Investors have often been at the receiving end of a story well spun (pun intended). Of course, stories differ from company to company. But the end result is the same, well almost – irreparable blow to management reputation, erosion in market value of the stock & loss of confidence in the investment fraternity. No matter how hard the management subsequently attempts to address and resolve the issue, the dent in reputation doesn’t fade away from the minds of the stakeholders.
Welspun India, the country’s largest home textile exporter, hogged the limelight this month after Target Corp (US) severed their ties with the company for mislabelling cheaper cotton sheets as premium Egyptian cotton, for 2 years! Target has apparently decided to phase out all of its products sourced from Welspun, despite sharing a decade old relationship with Welspun. Target is Welspun’s second largest customer. The pain doesn’t stop there. Bed Bath and Beyond, Walmart & JC Penney too have apparently started probing Welspun’s product claims and accuracy of its cotton certification records. The management sprang into action, to douse the raging fire, by appointing one of the “Big Four” accounting firms to examine its supply systems and processes. But the market was in no mood to forgive and more than 50% of the market capitalisation got eroded over the next couple of days. How the company manages to come out of this crisis is yet to be seen. That said, taking tough decisions and a serious rejig in their quality processes is something that the company will have to invest in to regain trust.
If I recall correctly, the last 15 months has witnessed 3 other instances in which listed entities were punished for corporate governance related issues. Eros International witnessed a massive sell-off, last July, following red flags being raised on the company’s receivables and user count of its streaming services. Post this, the company tried very hard to assuage investor concerns; delaying the launch of its TV channel, appointing reputed US-based law firms to conduct an independent review of its accounting practices etc. However, more than 80% of the market capitalisation got eroded in the next 9 months following this accusation. Earlier this year, Ricoh India, the darling of the stock market, was pulled up by the regulators on revelations of accounting inconsistencies in the firm over the years. The Indian arm of the Japanese imaging and electronics major conducted an internal investigation to ascertain its financial position questioning the intent of a few company insiders. The findings of the investigation recently coerced the management to admit that its accounts appear to be have been “falsified” and have agreed to infuse fresh funds to cover the unaudited estimated losses made thereby. However, more than 85% of the stock value got eroded during this process. C Mahendra Exports is another case in point in which the company released their FY15 annual report which was neither signed nor finalised by their auditors! Not only this, the auditors approached SEBI, the National Stock Exchange (NSE) and the Bombay Stock Exchange (BSE) informing them about the irregularity. The stock doesn’t trade currently but was last traded at Rs.1, down from a high of Rs. 208 it traded at ~2 years back.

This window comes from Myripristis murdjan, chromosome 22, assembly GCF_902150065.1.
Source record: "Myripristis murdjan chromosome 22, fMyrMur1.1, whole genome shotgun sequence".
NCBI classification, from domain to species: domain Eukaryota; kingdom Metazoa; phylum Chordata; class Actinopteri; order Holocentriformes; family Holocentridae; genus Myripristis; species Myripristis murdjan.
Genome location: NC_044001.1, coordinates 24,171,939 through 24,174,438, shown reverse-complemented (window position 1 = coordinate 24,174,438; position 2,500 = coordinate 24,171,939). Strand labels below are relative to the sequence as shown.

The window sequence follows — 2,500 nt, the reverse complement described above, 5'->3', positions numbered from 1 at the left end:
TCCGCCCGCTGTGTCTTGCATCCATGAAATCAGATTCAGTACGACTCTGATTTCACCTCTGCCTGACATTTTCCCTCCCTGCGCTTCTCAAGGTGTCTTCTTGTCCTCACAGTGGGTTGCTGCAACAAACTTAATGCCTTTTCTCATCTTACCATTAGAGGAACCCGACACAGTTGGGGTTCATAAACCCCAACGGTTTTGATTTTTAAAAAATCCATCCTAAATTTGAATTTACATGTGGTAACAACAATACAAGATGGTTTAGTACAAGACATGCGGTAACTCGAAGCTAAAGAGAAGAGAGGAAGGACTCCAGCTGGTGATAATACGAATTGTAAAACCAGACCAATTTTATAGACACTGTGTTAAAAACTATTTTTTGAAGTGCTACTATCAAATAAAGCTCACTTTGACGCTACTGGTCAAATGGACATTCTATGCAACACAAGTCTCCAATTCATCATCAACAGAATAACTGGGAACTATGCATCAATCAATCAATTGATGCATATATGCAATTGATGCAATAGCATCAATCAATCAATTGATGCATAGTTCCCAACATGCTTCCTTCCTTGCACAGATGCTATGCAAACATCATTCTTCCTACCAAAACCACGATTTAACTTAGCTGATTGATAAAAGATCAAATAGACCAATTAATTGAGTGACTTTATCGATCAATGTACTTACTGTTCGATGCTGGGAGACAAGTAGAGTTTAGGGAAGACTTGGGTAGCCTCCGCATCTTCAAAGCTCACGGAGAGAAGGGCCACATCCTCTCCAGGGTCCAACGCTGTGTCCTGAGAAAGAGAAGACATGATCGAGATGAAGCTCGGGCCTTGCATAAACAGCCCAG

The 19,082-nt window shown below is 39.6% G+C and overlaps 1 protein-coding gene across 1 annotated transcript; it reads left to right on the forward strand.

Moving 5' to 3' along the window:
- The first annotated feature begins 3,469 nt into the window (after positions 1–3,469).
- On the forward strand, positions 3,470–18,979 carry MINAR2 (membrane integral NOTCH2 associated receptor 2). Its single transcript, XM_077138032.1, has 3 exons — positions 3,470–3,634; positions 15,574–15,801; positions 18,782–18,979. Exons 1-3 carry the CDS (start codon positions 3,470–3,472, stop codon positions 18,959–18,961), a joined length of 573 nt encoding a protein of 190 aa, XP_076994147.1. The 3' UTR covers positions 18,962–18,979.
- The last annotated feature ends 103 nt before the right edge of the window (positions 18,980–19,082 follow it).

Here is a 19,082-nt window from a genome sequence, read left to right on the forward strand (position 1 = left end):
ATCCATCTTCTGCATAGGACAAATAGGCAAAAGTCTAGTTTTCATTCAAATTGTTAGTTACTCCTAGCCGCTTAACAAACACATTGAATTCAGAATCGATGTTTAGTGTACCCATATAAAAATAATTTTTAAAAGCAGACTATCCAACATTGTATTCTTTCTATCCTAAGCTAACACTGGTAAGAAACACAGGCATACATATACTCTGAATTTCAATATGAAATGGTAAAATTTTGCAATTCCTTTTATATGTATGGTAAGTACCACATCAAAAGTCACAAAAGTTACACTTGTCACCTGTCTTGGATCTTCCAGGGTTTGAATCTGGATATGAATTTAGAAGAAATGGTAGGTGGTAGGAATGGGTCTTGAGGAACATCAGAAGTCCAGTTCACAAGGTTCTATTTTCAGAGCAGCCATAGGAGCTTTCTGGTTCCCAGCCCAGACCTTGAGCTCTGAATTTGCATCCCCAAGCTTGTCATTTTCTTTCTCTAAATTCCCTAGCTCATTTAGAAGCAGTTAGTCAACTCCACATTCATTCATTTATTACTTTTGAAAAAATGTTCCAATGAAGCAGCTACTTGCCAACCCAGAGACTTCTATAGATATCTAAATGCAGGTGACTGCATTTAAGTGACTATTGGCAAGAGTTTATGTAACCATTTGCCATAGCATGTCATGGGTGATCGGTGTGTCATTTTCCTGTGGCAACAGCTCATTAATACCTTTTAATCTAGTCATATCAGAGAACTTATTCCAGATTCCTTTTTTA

We do not intend being judgemental nor intend maligning anyone’s reputation in this note.
However, the above instances throw up some interesting learnings, that can (and should) be implemented.
- Chasing growth, at the cost of ignoring appropriate processes, can prove to be fatal.
- As some of the above mentioned examples imply, appropriate business processes were not followed (in our opinion) on account of which the companies faced their respective problems. Audits, internal as well as external, if conducted at frequent intervals, would have revealed gaps in accounting, product quality etc. much earlier.
- Maintain relationships with your Stakeholders.
- A well connected world helps information (and misinformation) flow seamlessly. Constant and appropriate communication with your stakeholders – be it customers, shareholders, employees, regulatory bodies etc. will help them understand the company and its processes better and control the damage that could be caused by possible misinformation spread.
- Follow good governance, allocate accountability.
- Good governance helps in developing reputation and improve stakeholders’ confidence in the company. The management needs to ensure an effective board composition (including the number of executive and non-executive directors), have adequate policies in place for disclosures/whistle blowers/conflict of interest etc., have sufficient committees to oversee functioning of critical procedures to help avert crisis like those seen in some of the above examples. The top management needs to inculcate a corporate culture of consciousness, transparency and openness. This not only enables the company to maximize the long term value of the company but reflects in the performance of the company.
Corporate governance issues have serious repercussions on companies, qualitative and quantitative. This may include investor perception of an incompetent or fraudulent company management, downward revision of estimated cash flows by analysts, increased litigation costs, increased cost of capital and threat of lowered credit ratings, to name a few.
It is important to remember that building up an organisation and reputation takes enormous time and effort. The same can get tarnished in a matter of moments, severely denting stakeholders’ confidence.